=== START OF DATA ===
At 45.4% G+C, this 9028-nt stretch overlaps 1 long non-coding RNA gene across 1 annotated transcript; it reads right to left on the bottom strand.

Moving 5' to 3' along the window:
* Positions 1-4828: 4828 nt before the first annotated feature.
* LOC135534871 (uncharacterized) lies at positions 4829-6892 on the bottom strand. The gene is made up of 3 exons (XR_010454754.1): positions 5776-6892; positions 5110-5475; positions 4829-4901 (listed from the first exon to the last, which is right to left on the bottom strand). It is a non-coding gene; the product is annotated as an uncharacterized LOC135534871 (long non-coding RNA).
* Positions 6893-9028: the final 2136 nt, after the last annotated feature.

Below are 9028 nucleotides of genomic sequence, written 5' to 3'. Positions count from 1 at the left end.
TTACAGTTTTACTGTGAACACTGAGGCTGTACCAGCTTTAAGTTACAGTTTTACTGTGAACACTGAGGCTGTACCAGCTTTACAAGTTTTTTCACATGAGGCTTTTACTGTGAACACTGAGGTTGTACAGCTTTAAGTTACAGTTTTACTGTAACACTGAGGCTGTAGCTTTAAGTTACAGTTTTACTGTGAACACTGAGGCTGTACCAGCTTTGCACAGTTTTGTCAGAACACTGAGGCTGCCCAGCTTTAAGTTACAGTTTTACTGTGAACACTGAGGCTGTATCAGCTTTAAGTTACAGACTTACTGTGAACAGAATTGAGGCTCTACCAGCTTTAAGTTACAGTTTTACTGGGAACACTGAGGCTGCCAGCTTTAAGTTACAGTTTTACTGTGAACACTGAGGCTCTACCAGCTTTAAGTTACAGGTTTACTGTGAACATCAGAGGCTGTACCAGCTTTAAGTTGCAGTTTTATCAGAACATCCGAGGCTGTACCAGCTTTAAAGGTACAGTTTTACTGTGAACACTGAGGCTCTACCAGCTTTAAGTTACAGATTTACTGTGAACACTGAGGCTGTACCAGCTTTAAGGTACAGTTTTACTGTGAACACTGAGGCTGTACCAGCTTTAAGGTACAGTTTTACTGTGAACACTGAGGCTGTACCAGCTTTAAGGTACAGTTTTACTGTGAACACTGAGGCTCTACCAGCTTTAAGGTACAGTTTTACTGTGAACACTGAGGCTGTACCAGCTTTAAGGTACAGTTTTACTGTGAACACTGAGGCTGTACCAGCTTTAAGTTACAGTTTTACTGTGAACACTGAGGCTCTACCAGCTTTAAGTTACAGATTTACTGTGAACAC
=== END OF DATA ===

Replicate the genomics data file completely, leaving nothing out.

At 45.4% G+C, this 9028-nt stretch overlaps 1 long non-coding RNA gene across 1 annotated transcript; it reads right to left on the bottom strand.

Moving 5' to 3' along the window:
* Positions 1-4828: 4828 nt before the first annotated feature.
* LOC135534871 (uncharacterized) lies at positions 4829-6892 on the bottom strand. The gene is made up of 3 exons (XR_010454754.1): positions 5776-6892; positions 5110-5475; positions 4829-4901 (listed from the first exon to the last, which is right to left on the bottom strand). It is a non-coding gene; the product is annotated as an uncharacterized LOC135534871 (long non-coding RNA).
* Positions 6893-9028: the final 2136 nt, after the last annotated feature.

Below are 9028 nucleotides of genomic sequence, written 5' to 3'. Positions count from 1 at the left end.
TTACAGTTTTACTGTGAACACTGAGGCTGTACCAGCTTTAAGTTACAGTTTTACTGTGAACACTGAGGCTGTACCAGCTTTACAAGTTTTTTCACATGAGGCTTTTACTGTGAACACTGAGGTTGTACAGCTTTAAGTTACAGTTTTACTGTAACACTGAGGCTGTAGCTTTAAGTTACAGTTTTACTGTGAACACTGAGGCTGTACCAGCTTTGCACAGTTTTGTCAGAACACTGAGGCTGCCCAGCTTTAAGTTACAGTTTTACTGTGAACACTGAGGCTGTATCAGCTTTAAGTTACAGACTTACTGTGAACAGAATTGAGGCTCTACCAGCTTTAAGTTACAGTTTTACTGGGAACACTGAGGCTGCCAGCTTTAAGTTACAGTTTTACTGTGAACACTGAGGCTCTACCAGCTTTAAGTTACAGGTTTACTGTGAACATCAGAGGCTGTACCAGCTTTAAGTTGCAGTTTTATCAGAACATCCGAGGCTGTACCAGCTTTAAAGGTACAGTTTTACTGTGAACACTGAGGCTCTACCAGCTTTAAGTTACAGATTTACTGTGAACACTGAGGCTGTACCAGCTTTAAGGTACAGTTTTACTGTGAACACTGAGGCTGTACCAGCTTTAAGGTACAGTTTTACTGTGAACACTGAGGCTGTACCAGCTTTAAGGTACAGTTTTACTGTGAACACTGAGGCTCTACCAGCTTTAAGGTACAGTTTTACTGTGAACACTGAGGCTGTACCAGCTTTAAGGTACAGTTTTACTGTGAACACTGAGGCTGTACCAGCTTTAAGTTACAGTTTTACTGTGAACACTGAGGCTCTACCAGCTTTAAGTTACAGATTTACTGTGAACAC